SLOVYANSK, Ukraine – A shootout at a checkpoint run by pro-Russian militants near the town of Slovyansk that left at least three people dead Sunday highlighted that a truce reached days earlier by diplomats in Geneva was fraying in eastern Ukraine.
At around 2 a.m. on a road lined with blossoming apricot trees, four cars drove toward the checkpoint and their occupants opened fire, killing three local men who were standing guard, according to pro-Russian militants who control this town.
“We thought nothing would happen because it was the holy night,” said Yevgeny Bondarenko, 62, who said he had been there to celebrate Easter with the people at the checkpoint. “Who can we trust now?”
It was unclear whether the shooting was an event staged by provocateurs, an accident or an attack on pro-Russian militants.
The difficulty in sorting out what happened will resonate far beyond Slovyansk, the linchpin of a string of midsize towns north of the regional capital, Donetsk, that are controlled by pro-Russian militants.
A diplomatic settlement reached Thursday by the European Union, Russia, Ukraine and the United States called for illegally armed groups to lay down their weapons, though the chances of this formula for peace succeeding seemed slim from the beginning.
Within hours, pro-Russian militants in eastern Ukraine said they had no intention of disarming in accordance with the agreement, which they did not sign.
Russia’s Foreign Ministry said the provision calling for disarmament covered “in the first place” the Ukrainian nationalist group Right Sector, which has its base in western Ukraine.
The United States has said it will impose additional sanctions on Russian businessmen, and possibly on a bank or oil company, if the Geneva agreement falls apart. So far, militants have not budged from the buildings they have occupied or handed in their guns.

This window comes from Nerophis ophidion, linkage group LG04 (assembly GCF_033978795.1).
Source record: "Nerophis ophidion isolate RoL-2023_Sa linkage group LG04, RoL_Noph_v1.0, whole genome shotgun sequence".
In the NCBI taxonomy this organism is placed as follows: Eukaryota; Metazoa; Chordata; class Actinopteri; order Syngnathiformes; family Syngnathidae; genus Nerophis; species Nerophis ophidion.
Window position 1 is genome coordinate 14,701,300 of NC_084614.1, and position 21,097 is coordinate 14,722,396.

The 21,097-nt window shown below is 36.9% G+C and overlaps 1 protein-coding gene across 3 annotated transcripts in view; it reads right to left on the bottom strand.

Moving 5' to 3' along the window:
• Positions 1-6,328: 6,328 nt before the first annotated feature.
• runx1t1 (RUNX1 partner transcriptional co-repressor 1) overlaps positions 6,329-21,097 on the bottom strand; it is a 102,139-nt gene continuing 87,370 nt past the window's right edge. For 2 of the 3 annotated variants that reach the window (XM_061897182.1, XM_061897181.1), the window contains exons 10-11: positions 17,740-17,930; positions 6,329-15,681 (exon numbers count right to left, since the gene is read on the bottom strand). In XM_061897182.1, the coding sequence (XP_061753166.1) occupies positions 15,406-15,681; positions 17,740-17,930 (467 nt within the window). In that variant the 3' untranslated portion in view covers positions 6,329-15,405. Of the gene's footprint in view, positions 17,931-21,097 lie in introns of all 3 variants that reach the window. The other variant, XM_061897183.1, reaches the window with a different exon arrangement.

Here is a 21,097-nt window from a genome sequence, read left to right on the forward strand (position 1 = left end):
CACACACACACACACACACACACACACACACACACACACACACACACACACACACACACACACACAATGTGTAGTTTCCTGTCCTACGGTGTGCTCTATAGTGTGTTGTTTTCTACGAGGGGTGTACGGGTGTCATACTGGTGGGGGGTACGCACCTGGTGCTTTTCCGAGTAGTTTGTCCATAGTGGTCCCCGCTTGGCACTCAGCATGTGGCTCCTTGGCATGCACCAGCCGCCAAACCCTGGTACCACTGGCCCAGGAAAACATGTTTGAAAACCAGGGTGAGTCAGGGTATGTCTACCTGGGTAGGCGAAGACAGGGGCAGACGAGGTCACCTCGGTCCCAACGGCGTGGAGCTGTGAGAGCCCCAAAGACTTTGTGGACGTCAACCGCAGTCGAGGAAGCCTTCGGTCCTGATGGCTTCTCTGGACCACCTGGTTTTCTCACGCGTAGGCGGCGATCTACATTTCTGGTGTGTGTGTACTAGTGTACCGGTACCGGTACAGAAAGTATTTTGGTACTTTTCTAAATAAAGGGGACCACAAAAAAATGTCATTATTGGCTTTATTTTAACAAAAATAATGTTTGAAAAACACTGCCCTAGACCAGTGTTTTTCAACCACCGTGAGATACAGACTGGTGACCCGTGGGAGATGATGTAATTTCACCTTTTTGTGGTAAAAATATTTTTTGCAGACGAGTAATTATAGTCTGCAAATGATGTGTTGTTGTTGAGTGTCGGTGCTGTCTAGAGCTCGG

Ukraine’s Foreign Ministry issued a statement Sunday calling groundless the Russian ministry’s assertion that the attackers had been members of Right Sector. Right Sector also denied any involvement.
“The Russian side must be reminded about their obligations under the Geneva agreement to bring all necessary influence to bear on separatists to clear illegally held buildings, unblock roads, lay down arms and prevent any bloodshed,” the Ukrainian statement said.
Life News, a Russian tabloid television channel, reported that the defenders of the town had found a business card of the leader of Right Sector, Dmytro Yarosh, in the belongings said to have been left behind by one of the attackers, along with stacks of dollars and guns.
The Russian Foreign Ministry issued a statement saying that “as a result of an attack by insurgents of the so-called Right Sector, innocent civilians have died.” It added that pro-Russian fighters had found “aerial photographs of that district” and Right Sector emblems in cars seized from the attackers. “The Russian side is indignant at this provocation of the insurgents, which shows the Kiev authorities’ unwillingness to rein and disarm the nationalists and extremists,” it said.
The authorities in Kiev, Ukraine’s capital, ridiculed and rejected the Russian statement.
The checkpoint was a confused scene after the shootout. The remains of a pickup truck and a sport utility vehicle sat in the center of the road, incinerated except for two unburned out-of-town license plates: one screwed onto a fender, the other merely set on a fender.
Bullet holes in the pickup truck’s driver-side door showed that the truck had been fired on from the side or from behind as it faced the checkpoint that was said to have been fighting off an attack.